NEW YORK (CNN) -- The worst of the storm has passed, but the recovery effort is just beginning.
A mammoth blizzard that dumped as much as 3 feet of snow in parts of the Northeast headed out to sea Saturday, as workers across New York and New England struggled to get airports, trains and highways back online.
The snowstorm, a product of two converging weather systems, is being blamed for at least nine deaths in three states and Canada.
It forced the cancellation of more than 5,000 flights, and knocked out power to more than 635,000 customers.
That figure had fallen to around 459,000 Saturday night.
"We had a bad storm here with heavy, heavy snow -- starting with a wet snow early, which stuck to the trees, which brought them down on the power lines, and then the temperatures dropping and then high, high winds all combining to a lot of power outages. We have our challenges here," Rhode Island Gov. Lincoln Chafee told CNN.
Forecasters say the storm was still swirling across eastern New England with gusts up to 40 mph in cities that include Providence, Rhode Island, and Boston. But as most of the heavy snow tapered off, a travel ban across Rhode Island, Connecticut and Massachusetts was lifted at 4 p.m.
Blizzard warnings were lifted, along with coastal flood warnings for New England.
Mandatory evacuations were issued earlier Saturday for Massachusetts coastal regions near the town of Hull because of flooding concerns, and high winds whipped throughout the area. Authorities advised residents to leave shoreline areas in Marshfield and Scituate.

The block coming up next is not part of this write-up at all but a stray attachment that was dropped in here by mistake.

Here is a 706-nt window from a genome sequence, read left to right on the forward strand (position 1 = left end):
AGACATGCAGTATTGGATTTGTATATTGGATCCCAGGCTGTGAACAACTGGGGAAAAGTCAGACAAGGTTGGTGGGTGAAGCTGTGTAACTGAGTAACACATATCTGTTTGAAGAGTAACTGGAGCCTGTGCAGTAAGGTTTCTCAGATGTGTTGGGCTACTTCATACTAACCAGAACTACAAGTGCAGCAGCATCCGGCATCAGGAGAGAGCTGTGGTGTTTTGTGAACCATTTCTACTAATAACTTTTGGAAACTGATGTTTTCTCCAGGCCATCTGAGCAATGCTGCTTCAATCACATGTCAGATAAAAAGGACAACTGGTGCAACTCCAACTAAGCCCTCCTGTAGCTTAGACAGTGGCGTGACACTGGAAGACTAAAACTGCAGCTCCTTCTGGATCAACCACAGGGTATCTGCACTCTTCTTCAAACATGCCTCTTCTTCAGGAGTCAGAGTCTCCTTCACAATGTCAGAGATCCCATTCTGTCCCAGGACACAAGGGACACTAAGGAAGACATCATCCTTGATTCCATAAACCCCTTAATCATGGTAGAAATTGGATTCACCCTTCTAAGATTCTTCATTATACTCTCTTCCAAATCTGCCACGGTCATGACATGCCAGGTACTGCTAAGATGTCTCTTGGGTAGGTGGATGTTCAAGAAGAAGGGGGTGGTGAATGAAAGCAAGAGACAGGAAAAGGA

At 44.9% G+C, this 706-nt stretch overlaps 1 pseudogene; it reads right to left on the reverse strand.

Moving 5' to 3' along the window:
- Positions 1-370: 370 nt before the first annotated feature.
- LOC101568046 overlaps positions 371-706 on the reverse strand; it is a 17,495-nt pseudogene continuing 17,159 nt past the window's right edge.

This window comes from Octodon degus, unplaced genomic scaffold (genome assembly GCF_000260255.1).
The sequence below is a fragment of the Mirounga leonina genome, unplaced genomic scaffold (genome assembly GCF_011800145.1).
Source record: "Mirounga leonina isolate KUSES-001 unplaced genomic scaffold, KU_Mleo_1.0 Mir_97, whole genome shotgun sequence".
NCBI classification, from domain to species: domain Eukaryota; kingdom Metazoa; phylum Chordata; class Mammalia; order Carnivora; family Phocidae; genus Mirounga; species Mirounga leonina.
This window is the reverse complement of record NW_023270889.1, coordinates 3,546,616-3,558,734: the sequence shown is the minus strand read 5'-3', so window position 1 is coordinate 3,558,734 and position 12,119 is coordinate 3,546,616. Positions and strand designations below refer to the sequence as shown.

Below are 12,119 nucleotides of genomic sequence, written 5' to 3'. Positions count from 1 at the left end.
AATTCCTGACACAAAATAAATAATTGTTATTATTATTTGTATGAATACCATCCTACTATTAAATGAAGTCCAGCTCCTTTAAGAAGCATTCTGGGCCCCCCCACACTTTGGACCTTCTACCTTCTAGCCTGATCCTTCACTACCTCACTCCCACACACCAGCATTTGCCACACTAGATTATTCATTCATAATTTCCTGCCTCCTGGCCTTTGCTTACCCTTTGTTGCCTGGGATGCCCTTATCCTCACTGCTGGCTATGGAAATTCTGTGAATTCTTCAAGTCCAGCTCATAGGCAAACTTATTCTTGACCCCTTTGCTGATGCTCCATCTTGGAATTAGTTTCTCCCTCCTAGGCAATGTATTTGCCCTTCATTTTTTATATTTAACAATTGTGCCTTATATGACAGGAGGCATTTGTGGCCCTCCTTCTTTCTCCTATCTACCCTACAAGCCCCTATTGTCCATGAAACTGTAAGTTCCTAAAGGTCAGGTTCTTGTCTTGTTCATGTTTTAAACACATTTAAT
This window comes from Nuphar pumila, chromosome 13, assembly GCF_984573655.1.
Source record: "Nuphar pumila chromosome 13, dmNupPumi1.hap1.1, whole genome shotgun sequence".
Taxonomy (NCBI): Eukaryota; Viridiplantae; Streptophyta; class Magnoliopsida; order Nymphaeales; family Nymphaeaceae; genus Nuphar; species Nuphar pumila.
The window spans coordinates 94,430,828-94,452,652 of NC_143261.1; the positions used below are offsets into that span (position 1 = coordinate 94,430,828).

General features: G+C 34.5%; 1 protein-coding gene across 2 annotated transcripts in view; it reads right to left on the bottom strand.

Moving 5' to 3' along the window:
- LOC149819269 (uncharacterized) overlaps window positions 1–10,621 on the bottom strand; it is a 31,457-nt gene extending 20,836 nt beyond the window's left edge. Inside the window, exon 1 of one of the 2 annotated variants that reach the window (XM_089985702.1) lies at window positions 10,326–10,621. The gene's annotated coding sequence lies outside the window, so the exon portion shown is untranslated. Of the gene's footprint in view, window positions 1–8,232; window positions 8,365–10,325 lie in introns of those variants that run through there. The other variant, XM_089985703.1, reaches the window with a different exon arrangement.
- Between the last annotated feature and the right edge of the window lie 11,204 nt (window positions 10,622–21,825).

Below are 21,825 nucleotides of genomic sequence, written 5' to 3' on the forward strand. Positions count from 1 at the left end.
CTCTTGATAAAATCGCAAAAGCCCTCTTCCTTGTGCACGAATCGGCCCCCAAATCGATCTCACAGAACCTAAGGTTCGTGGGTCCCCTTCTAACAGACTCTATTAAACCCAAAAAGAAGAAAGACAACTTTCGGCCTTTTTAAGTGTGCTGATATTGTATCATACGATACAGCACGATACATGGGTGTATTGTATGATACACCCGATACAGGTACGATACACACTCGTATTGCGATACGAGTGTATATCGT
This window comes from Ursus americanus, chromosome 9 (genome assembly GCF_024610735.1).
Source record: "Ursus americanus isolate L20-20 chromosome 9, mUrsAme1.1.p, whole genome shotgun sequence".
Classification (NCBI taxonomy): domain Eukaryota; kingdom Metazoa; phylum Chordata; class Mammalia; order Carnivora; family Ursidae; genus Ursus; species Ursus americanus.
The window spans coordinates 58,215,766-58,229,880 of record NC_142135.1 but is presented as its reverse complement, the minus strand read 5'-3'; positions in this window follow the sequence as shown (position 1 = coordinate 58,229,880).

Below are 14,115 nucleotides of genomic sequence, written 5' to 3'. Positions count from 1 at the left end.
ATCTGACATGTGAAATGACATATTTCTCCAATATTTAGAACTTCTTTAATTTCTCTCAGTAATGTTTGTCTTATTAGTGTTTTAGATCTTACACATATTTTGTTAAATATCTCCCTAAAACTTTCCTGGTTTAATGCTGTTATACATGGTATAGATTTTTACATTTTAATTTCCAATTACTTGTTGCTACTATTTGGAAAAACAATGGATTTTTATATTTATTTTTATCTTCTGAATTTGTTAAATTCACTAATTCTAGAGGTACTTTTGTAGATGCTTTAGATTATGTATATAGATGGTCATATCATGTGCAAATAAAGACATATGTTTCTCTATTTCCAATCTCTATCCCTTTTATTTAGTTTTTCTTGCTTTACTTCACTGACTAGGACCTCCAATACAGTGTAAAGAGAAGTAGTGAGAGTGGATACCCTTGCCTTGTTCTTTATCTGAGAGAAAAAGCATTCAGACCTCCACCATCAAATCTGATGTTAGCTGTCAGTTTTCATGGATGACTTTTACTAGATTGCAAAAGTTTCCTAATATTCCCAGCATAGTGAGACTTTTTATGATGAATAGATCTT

While the blizzard did not fulfill record-breaking predictions, travel remained slowgoing.
Hundreds of cars were stranded on the Long Island Expressway in New York after motorists got stuck driving in the snow. They outnumbered the tow trucks and crews deployed to the area for the storm, according to Suffolk County police.
The blizzard prompted the U.S. Postal Service to suspend deliveries in seven states.
Postal worker Karlene Calliste left her job around 3 p.m. Friday, got caught in the storm and ended up sleeping at a firehouse in Middle Island, New York, where dozens of other stranded residents were holed up.
"It's crazy. They weren't prepared," she said, adding that a lack of snow plows contributed to the scores of cars and trucks left stuck in the snow.
Three of New York's busiest airports resumed limited service Saturday morning.
At least one runway at Logan International Airport in Boston was to reopen late Saturday, with flights expected Sunday. Bradley International Airport in Windsor Locks, Connecticut, was expected to reopen Sunday morning.
At least nine people were killed in accidents related to the storm -- five in Connecticut, according to the governor, two in Canada, one in New York and one in Massachusetts -- a 14-year-old Boston boy who was helping his father shovel snow.
The boy hopped in the snowed-in family car to warm up. The engine was running and the exhaust pipe was blocked by snow, causing carbon monoxide to back up in the car. Firefighters were unable to resuscitate the boy.
Boston police said they were investigating whether a man in his early 20s found dead a vehicle succumbed to carbon monoxide poisoning.